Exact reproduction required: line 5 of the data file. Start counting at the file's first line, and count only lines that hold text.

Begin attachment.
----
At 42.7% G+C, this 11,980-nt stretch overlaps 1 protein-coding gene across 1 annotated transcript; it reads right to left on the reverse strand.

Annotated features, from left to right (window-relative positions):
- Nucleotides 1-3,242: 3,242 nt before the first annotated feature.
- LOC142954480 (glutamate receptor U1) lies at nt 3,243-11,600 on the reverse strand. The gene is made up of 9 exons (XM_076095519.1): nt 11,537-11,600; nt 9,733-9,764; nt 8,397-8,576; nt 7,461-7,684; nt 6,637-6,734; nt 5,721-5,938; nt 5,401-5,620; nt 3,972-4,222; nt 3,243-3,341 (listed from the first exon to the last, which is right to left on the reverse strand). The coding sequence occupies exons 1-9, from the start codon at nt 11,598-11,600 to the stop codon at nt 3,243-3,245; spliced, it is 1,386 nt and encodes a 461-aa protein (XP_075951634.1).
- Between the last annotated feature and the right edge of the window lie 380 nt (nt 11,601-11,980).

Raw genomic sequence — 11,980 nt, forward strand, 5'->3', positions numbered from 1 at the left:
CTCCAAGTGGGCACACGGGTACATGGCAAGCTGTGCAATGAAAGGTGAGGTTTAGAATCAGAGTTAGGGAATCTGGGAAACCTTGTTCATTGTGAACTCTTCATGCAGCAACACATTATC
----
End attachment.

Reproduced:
- Between the last annotated feature and the right edge of the window lie 380 nt (nt 11,601-11,980).